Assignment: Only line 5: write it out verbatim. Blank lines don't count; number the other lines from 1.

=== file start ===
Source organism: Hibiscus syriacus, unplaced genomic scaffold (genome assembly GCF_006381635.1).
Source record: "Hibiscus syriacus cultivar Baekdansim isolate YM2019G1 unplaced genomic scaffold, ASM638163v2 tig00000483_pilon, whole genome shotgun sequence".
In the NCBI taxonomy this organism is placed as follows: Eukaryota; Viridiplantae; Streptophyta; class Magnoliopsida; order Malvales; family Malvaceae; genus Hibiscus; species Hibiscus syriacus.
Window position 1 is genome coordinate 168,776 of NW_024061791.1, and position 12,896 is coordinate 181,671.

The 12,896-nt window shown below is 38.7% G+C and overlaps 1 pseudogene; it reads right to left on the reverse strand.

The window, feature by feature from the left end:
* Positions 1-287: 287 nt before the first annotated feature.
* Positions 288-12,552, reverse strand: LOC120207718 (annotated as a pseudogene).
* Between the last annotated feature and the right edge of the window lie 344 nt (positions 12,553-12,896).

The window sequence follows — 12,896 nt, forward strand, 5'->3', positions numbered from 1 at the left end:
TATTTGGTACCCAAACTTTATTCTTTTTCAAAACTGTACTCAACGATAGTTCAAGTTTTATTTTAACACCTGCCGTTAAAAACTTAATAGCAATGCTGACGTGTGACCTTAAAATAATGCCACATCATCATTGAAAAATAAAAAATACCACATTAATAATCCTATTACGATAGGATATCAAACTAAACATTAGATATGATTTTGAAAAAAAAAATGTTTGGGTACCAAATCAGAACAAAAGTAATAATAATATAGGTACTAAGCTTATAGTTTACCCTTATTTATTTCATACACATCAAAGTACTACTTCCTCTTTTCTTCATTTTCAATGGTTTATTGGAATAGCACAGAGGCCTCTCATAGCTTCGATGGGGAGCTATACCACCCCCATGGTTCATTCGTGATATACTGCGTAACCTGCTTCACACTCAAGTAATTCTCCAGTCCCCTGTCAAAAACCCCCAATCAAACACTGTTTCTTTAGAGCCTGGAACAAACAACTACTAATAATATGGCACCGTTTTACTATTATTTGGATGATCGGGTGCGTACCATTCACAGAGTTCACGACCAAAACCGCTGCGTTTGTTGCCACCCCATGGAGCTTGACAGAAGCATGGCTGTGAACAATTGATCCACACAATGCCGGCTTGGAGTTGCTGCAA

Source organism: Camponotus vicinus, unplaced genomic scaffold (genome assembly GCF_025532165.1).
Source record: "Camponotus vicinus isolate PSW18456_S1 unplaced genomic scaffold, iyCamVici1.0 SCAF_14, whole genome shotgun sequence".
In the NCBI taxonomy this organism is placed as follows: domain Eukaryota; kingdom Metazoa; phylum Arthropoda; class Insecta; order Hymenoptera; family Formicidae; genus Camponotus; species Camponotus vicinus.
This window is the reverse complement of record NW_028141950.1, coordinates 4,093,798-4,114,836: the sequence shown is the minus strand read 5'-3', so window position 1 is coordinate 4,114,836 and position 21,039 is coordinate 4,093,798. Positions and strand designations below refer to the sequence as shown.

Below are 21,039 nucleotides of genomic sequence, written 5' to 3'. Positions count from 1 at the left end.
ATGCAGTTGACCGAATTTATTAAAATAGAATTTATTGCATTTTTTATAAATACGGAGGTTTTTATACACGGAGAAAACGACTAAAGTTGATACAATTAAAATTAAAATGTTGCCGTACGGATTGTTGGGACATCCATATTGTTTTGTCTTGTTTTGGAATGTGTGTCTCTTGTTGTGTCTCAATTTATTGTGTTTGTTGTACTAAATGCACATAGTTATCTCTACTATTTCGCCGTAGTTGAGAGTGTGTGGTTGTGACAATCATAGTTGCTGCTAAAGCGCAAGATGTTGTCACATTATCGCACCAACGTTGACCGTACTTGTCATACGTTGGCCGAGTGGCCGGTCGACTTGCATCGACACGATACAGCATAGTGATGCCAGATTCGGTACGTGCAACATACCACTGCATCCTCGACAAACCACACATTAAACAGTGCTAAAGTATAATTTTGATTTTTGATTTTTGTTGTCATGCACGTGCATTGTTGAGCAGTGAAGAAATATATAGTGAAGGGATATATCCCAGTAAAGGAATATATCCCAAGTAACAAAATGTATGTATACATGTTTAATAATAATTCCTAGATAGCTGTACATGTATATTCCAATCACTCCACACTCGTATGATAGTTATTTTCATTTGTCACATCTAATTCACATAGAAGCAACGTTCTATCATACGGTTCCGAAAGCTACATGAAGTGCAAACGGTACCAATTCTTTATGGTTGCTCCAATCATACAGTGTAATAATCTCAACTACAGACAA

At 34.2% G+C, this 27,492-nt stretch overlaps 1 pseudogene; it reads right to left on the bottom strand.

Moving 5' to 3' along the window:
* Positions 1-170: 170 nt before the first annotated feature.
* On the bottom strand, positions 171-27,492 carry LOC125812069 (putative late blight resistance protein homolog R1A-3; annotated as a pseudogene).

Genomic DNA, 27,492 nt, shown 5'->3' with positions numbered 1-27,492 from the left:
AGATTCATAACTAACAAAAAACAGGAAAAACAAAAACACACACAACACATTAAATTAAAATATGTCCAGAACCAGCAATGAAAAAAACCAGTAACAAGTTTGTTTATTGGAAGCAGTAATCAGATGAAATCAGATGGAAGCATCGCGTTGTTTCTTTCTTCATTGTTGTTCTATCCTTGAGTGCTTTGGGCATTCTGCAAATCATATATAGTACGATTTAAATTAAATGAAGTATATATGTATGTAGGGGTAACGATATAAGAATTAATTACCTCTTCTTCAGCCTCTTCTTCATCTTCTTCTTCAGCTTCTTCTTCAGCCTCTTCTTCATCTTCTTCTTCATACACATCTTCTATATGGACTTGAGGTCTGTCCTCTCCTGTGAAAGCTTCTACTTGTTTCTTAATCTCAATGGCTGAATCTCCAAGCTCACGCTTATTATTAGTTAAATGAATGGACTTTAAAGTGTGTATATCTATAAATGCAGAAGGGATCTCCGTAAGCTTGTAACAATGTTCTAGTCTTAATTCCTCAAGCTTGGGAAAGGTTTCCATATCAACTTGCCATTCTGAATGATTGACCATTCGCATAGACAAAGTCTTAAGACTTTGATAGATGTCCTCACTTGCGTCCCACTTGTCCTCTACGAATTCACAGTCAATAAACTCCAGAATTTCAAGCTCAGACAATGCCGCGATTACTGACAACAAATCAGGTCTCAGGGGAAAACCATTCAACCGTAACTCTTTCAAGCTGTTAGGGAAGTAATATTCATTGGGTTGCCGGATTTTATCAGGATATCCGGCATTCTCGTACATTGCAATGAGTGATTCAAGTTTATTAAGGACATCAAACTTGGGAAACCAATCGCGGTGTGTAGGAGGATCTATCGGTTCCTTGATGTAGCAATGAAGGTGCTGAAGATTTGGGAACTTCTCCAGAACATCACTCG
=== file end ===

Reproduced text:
The 12,896-nt window shown below is 38.7% G+C and overlaps 1 pseudogene; it reads right to left on the reverse strand.